The government is doing “everything we can” to make sure rapist John Worboys stays in prison, Conservative party chairman Brandon Lewis has said.
The Parole Board has said ex-black cab driver Worboys, jailed in 2009 for assaults on 12 women, can be released.
But the government is considering challenging that decision in court.
Mr Lewis said it was crucial victims were “properly protected”, while a lawyer for victims said releasing Worboys would “put many women at risk”.
Justice Secretary David Gauke is looking into the possibility of applying for judicial review, but will only proceed if there is a good chance of success.
If a judge finds the Parole Board did not follow the correct process or reached its decision on the wrong basis, that decision would be quashed and Worboys would have to make a fresh application for parole.
Mr Lewis, who was appointed in the prime minister’s recent reshuffle, said he understood the public outrage at the decision to release Worboys.
Mr Gauke would be doing everything he could to make sure Worboys “stays behind bars”, Mr Lewis told BBC One’s Andrew Marr show.
Victims’ groups and representatives were outraged by news of Worboys’s imminent release earlier this month, saying many victims were not informed before it was made public.
Sarah Green, from the End Violence Against Women Coalition, said the justice secretary’s efforts were “very welcome”.
“Women have been singularly failed throughout this case, from initial investigations all the way through to the parole board decision,” she said.
She added that swift action was needed to review the risk Worboys poses to women’s safety and to “restore public confidence in the system’s ability to do justice and to protect”.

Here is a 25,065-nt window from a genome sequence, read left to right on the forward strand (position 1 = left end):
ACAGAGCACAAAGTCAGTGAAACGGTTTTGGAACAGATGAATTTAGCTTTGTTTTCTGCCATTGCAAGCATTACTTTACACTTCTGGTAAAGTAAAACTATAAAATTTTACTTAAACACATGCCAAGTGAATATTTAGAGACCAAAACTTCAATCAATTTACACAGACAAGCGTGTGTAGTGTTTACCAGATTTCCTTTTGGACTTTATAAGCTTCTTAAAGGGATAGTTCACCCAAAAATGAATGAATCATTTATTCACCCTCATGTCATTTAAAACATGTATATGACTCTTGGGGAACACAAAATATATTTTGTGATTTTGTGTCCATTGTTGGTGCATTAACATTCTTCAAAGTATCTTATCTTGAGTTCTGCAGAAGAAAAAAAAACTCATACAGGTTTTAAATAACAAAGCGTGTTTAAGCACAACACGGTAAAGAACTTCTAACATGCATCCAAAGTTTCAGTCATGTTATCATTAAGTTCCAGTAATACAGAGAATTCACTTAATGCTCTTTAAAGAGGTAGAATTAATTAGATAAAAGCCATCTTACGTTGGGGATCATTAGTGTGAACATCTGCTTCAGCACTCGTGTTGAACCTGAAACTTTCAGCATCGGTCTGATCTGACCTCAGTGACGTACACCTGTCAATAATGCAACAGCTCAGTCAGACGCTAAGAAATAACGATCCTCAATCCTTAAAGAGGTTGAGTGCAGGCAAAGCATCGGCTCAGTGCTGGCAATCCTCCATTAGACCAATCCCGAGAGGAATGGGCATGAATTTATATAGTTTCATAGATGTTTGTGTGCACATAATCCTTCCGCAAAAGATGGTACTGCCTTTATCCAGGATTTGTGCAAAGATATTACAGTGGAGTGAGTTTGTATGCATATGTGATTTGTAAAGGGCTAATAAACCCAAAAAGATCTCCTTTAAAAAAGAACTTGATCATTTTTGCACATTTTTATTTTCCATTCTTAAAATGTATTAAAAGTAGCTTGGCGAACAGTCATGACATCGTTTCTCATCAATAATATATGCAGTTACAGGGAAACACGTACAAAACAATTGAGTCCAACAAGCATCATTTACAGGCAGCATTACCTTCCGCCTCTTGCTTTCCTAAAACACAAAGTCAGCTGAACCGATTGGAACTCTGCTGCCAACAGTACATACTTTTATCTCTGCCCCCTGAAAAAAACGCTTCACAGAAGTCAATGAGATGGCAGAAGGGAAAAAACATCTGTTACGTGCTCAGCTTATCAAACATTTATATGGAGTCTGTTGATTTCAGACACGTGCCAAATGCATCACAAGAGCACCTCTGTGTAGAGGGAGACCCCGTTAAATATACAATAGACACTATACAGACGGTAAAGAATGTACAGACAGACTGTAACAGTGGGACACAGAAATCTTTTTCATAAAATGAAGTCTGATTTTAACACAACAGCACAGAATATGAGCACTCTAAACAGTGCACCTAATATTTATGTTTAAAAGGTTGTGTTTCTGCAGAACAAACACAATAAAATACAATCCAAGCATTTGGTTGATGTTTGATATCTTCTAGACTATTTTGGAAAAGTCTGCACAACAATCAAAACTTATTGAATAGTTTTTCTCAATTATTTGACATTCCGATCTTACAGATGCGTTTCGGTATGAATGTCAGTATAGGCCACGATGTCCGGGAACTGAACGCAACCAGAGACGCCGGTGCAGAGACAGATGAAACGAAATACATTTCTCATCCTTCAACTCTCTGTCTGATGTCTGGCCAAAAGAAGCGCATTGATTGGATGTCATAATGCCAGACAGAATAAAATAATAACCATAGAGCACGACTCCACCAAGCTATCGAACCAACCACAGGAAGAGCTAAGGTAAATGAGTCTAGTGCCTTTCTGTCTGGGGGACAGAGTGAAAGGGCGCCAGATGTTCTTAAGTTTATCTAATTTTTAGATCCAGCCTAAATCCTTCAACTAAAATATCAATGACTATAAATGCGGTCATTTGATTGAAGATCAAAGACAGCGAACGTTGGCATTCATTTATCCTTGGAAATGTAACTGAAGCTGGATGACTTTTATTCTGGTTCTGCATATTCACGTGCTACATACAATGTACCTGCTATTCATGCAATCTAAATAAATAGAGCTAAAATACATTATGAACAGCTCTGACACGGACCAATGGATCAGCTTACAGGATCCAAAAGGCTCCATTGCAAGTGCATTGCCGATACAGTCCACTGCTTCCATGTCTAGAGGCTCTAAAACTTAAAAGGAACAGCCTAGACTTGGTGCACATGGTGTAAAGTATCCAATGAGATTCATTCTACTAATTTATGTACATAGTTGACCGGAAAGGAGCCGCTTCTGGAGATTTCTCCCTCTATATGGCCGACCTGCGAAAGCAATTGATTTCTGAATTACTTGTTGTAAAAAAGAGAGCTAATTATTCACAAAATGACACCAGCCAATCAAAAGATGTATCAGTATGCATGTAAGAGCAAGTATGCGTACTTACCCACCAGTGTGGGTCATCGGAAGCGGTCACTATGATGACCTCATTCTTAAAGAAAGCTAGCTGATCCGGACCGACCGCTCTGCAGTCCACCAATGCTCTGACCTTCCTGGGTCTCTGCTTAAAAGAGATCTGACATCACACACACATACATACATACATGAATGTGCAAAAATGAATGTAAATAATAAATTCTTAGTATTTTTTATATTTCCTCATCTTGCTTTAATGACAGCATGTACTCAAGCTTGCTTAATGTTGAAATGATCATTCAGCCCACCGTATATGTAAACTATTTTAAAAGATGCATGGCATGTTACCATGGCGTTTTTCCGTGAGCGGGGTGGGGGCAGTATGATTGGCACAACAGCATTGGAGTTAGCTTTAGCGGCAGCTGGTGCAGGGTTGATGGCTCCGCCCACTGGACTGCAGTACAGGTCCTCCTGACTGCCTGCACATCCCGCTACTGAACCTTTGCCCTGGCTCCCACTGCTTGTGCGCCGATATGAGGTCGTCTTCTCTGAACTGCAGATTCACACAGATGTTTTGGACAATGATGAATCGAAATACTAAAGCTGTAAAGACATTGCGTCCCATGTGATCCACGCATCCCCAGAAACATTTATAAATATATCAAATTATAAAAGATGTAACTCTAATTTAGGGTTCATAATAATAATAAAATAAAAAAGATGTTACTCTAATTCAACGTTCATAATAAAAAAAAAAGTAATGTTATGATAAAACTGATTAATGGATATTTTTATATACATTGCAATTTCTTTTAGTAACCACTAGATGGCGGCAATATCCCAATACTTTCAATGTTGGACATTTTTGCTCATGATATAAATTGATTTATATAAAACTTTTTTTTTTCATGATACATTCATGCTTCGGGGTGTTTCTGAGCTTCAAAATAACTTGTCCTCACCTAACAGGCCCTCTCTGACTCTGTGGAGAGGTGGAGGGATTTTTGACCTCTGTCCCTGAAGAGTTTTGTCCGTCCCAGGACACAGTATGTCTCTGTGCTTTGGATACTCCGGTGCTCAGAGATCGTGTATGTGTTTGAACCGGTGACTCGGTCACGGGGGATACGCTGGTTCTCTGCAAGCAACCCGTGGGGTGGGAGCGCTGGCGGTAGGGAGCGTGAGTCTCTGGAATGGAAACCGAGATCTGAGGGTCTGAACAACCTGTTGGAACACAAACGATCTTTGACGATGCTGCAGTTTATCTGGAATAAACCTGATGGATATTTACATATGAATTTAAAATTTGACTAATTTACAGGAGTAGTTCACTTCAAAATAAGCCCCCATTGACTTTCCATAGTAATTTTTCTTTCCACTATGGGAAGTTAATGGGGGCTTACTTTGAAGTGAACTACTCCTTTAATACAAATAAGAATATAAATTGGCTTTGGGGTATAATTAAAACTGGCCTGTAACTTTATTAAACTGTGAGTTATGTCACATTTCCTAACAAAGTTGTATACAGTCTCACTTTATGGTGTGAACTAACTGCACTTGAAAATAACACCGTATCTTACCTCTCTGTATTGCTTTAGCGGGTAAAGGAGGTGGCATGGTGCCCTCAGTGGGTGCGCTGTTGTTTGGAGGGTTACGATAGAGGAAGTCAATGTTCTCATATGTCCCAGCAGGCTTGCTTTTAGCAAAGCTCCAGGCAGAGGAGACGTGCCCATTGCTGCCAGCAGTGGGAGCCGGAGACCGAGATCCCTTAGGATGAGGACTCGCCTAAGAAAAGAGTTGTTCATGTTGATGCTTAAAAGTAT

Labour MP Yvette Cooper tweeted that a legal review was needed, saying she had “deep, deep concerns” about the case after speaking to victims and their lawyers.
Analysis: A scoping exercise
By Alex Forsyth, BBC political correspondent
There was a huge backlash to the Parole Board’s decision to release John Worboys – from those who thought it was the wrong decision and from those who were critical about the way victims had been informed about it.
At this stage, David Gauke’s actions are just a scoping exercise, he won’t proceed unless he feels there are grounds to do so.
Nonetheless, this is significant. It is highly unusual for a justice secretary to intervene in the decisions of the Parole Board in this way, and that’s because the Parole Board is very deliberately independent of government.
It’s understood that Mr Gauke, who is new to the job of justice secretary, takes that independence very seriously and wants to maintain it, which is why at this stage he is just collecting information about the possibility of judicial review.
It comes after the Sunday Times reported that four cabinet ministers had warned Worboys’s release might be unlawful because victims were not consulted.
A Ministry of Justice spokesperson said: “Mr Gauke commissioned, mid-last week, advice on the plausibility of a judicial review and the prospect of success of any judicial review.
“The secretary of state is minded to move forward only if there was a reasonable prospect of success.”
The handling of Worboys’s release has already triggered a government review to look at how the Parole Board reaches its decisions.
Labour’s London Mayor Sadiq Khan said in a tweet that he was “astonished” by its decision, saying “it must listen to Worboys’s victims”.
“He should not be allowed to set foot in London,” he added.
At his trial, Croydon Crown Court heard Worboys gave his lone victims drug-laced champagne, saying he was celebrating a big lottery or casino win, before attacking them in his London taxi.
Harriet Wistrich, a lawyer representing one of the victims from Worboys’s criminal trial and another complainant, said she had also been looking into the possibility of judicial review.
Such a challenge would be unprecedented, she said, but at the very least her clients, who are both convinced Worboys remains a danger, deserve an explanation and an opportunity to be consulted.
The possible government intervention comes after the Crown Prosecution Service said it would not review the 93 cases that Worboys was not prosecuted over.
Parole Board chairman Nick Hardwick has said hearing the decision must have been “horrible” for the women, but the board was “confident” 60-year-old Worboys would not reoffend.
He said the fact some victims were not informed was a fault with the parole system, but the decision itself would have been carefully considered.